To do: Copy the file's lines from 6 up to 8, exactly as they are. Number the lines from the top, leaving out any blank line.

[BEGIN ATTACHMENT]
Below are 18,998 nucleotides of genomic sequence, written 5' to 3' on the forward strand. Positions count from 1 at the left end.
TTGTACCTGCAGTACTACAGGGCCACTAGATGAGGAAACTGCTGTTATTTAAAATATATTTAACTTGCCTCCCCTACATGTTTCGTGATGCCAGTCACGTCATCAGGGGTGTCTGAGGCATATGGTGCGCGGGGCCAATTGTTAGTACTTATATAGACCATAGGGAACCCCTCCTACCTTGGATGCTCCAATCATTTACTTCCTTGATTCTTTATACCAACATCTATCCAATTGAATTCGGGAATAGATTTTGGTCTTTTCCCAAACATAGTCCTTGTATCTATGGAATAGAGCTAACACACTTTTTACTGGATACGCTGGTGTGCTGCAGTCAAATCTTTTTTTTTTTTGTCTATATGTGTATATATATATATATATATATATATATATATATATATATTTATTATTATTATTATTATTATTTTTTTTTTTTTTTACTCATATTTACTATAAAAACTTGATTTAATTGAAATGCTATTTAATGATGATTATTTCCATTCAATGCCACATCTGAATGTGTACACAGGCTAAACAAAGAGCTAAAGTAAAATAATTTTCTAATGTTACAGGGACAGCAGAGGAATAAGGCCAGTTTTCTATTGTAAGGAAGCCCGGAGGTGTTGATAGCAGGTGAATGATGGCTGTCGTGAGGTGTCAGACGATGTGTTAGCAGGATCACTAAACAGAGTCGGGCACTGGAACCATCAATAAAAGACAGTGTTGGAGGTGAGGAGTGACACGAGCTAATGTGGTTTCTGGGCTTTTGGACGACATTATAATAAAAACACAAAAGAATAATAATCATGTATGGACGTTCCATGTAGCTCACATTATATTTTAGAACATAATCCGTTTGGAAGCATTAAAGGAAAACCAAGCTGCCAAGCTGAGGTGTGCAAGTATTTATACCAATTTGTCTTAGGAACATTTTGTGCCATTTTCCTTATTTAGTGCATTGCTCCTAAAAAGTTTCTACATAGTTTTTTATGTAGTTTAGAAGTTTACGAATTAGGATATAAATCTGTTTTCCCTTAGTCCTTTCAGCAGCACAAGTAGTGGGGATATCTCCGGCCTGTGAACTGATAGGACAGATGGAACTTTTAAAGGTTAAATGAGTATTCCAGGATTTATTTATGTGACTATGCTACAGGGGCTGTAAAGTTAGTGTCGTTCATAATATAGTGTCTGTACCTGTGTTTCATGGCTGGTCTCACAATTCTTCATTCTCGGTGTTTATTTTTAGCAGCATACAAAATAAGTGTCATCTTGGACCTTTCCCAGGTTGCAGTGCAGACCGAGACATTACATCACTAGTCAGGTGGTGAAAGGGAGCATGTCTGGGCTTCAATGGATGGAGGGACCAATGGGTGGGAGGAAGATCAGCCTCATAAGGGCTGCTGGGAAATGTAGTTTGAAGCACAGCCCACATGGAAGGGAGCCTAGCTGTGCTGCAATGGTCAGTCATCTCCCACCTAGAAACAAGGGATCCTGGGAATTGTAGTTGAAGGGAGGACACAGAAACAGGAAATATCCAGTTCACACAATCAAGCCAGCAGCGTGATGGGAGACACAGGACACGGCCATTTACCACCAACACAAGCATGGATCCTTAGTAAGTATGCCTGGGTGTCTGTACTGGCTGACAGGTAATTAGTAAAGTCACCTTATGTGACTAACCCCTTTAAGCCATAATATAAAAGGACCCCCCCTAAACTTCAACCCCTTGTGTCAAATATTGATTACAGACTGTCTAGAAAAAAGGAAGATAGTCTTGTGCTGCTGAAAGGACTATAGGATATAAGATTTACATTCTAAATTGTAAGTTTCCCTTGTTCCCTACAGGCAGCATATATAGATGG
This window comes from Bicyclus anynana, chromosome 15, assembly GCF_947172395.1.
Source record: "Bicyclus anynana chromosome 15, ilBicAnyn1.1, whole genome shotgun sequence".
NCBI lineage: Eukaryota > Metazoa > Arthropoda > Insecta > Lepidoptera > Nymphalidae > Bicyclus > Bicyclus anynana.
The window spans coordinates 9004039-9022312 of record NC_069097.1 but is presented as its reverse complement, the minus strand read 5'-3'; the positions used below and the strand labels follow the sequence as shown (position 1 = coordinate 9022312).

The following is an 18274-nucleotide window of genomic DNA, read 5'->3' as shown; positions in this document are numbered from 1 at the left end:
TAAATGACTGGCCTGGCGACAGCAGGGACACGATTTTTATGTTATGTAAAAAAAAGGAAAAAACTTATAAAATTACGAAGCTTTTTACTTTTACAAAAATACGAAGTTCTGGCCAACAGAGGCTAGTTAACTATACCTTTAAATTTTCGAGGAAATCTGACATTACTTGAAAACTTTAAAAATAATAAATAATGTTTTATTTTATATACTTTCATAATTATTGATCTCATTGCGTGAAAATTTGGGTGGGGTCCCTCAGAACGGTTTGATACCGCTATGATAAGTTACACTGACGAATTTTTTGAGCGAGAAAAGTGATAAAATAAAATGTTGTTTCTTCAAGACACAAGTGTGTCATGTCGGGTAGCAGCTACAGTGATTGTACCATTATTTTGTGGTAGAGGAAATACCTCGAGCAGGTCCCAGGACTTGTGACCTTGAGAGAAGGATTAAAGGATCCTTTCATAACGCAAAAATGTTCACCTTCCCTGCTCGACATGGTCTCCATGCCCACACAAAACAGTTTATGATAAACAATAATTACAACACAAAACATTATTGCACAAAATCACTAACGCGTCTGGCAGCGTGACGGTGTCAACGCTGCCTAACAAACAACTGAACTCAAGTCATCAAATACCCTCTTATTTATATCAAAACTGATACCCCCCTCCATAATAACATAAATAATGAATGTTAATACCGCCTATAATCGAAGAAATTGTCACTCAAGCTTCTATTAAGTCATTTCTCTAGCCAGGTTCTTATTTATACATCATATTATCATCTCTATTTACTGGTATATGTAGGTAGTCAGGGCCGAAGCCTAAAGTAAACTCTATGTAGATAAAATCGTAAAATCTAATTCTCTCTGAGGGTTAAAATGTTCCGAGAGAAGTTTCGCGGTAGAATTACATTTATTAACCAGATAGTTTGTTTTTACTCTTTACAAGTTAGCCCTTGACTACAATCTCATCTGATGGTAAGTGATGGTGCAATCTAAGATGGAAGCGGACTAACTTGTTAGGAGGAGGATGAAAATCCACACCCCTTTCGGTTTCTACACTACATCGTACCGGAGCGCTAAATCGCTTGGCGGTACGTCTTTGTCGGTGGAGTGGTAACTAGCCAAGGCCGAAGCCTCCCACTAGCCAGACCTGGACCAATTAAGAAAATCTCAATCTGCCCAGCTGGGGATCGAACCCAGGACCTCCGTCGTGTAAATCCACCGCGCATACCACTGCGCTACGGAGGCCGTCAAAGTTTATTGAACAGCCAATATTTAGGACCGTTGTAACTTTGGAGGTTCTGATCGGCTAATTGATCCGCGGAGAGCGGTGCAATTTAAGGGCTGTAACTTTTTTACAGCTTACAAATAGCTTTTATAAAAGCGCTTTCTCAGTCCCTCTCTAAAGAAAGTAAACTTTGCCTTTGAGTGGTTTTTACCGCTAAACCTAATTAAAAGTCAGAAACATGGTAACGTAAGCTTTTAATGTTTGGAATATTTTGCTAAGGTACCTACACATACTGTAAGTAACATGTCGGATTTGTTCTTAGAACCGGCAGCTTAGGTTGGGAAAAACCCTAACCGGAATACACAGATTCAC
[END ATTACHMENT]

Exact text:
The window spans coordinates 9004039-9022312 of record NC_069097.1 but is presented as its reverse complement, the minus strand read 5'-3'; the positions used below and the strand labels follow the sequence as shown (position 1 = coordinate 9022312).

The following is an 18274-nucleotide window of genomic DNA, read 5'->3' as shown; positions in this document are numbered from 1 at the left end:
TAAATGACTGGCCTGGCGACAGCAGGGACACGATTTTTATGTTATGTAAAAAAAAGGAAAAAACTTATAAAATTACGAAGCTTTTTACTTTTACAAAAATACGAAGTTCTGGCCAACAGAGGCTAGTTAACTATACCTTTAAATTTTCGAGGAAATCTGACATTACTTGAAAACTTTAAAAATAATAAATAATGTTTTATTTTATATACTTTCATAATTATTGATCTCATTGCGTGAAAATTTGGGTGGGGTCCCTCAGAACGGTTTGATACCGCTATGATAAGTTACACTGACGAATTTTTTGAGCGAGAAAAGTGATAAAATAAAATGTTGTTTCTTCAAGACACAAGTGTGTCATGTCGGGTAGCAGCTACAGTGATTGTACCATTATTTTGTGGTAGAGGAAATACCTCGAGCAGGTCCCAGGACTTGTGACCTTGAGAGAAGGATTAAAGGATCCTTTCATAACGCAAAAATGTTCACCTTCCCTGCTCGACATGGTCTCCATGCCCACACAAAACAGTTTATGATAAACAATAATTACAACACAAAACATTATTGCACAAAATCACTAACGCGTCTGGCAGCGTGACGGTGTCAACGCTGCCTAACAAACAACTGAACTCAAGTCATCAAATACCCTCTTATTTATATCAAAACTGATACCCCCCTCCATAATAACATAAATAATGAATGTTAATACCGCCTATAATCGAAGAAATTGTCACTCAAGCTTCTATTAAGTCATTTCTCTAGCCAGGTTCTTATTTATACATCATATTATCATCTCTATTTACTGGTATATGTAGGTAGTCAGGGCCGAAGCCTAAAGTAAACTCTATGTAGATAAAATCGTAAAATCTAATTCTCTCTGAGGGTTAAAATGTTCCGAGAGAAGTTTCGCGGTAGAATTACATTTATTAACCAGATAGTTTGTTTTTACTCTTTACAAGTTAGCCCTTGACTACAATCTCATCTGATGGTAAGTGATGGTGCAATCTAAGATGGAAGCGGACTAACTTGTTAGGAGGAGGATGAAAATCCACACCCCTTTCGGTTTCTACACTACATCGTACCGGAGCGCTAAATCGCTTGGCGGTACGTCTTTGTCGGTGGAGTGGTAACTAGCCAAGGCCGAAGCCTCCCACTAGCCAGACCTGGACCAATTAAGAAAATCTCAATCTGCCCAGCTGGGGATCGAACCCAGGACCTCCGTCGTGTAAATCCACCGCGCATACCACTGCGCTACGGAGGCCGTCAAAGTTTATTGAACAGCCAATATTTAGGACCGTTGTAACTTTGGAGGTTCTGATCGGCTAATTGATCCGCGGAGAGCGGTGCAATTTAAGGGCTGTAACTTTTTTACAGCTTACAAATAGCTTTTATAAAAGCGCTTTCTCAGTCCCTCTCTAAAGAAAGTAAACTTTGCCTTTGAGTGGTTTTTACCGCTAAACCTAATTAAAAGTCAGAAACATGGTAACGTAAGCTTTTAATGTTTGGAATATTTTGCTAAGGTACCTACACATACTGTAAGTAACATGTCGGATTTGTTCTTAGAACCGGCAGCTTAGGTTGGGAAAAACCCTAACCGGAATACACAGATTCAC